Background: As HIV cure research advances, it is important to engage local communities. Crowdsourcing may be an effective, bottom-up approach. Crowdsourcing contests elicit public contributions to solve problems and celebrate finalists. We examine the development of a crowdsourcing contest to understand public perspectives about HIV cure research. Methods: We used flyers, emails, online advertisement and phone calls to recruit a convenience sample of community members to participate in focus-group discussions. Participants developed a contest name, logo and hashtag. Qualitative analysis identified emergent themes in the focus group transcripts. Results: Seventy-one people participated in four focus groups. Emergent themes for HIV cure engagement included: (1) emphasising collective approaches to HIV cure; (2) dispelling myths to spur discussion; (3) using HIV cure as motivation for participation; and (4) using creative community engagement. Conclusion: Crowdsourcing contests may be useful for engaging local communities, developing culturally tailored awareness campaign messaging, and encouraging the public to learn more about HIV cure research.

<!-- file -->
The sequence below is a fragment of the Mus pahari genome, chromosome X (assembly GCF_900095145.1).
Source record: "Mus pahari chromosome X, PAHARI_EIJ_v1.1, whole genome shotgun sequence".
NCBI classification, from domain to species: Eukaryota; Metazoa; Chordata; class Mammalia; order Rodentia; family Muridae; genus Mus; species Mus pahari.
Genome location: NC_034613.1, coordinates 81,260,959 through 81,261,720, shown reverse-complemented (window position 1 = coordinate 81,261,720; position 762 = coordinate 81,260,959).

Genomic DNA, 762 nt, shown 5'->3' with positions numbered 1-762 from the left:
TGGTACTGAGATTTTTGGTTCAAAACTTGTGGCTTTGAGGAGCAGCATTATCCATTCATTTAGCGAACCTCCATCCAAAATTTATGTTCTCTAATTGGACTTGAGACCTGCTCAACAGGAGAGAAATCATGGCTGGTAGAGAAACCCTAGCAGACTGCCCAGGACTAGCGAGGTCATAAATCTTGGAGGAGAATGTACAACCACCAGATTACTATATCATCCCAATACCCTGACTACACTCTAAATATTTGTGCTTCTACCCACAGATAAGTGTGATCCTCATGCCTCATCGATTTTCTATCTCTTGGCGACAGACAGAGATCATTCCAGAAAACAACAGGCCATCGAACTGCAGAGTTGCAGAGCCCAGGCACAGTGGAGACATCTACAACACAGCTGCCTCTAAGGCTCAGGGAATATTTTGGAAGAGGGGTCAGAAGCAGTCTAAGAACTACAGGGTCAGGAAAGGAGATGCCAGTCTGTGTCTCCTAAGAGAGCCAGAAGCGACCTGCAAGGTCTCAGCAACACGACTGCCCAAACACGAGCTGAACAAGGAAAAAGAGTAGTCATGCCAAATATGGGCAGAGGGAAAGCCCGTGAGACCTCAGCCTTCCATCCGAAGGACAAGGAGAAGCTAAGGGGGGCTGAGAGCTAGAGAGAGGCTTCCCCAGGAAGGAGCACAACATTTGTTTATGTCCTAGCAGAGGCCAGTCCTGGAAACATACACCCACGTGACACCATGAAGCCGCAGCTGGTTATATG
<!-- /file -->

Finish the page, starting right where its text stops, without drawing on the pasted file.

Keywords: African Americans/blacks, community engagement, crowdsourcing, HIV/AIDS.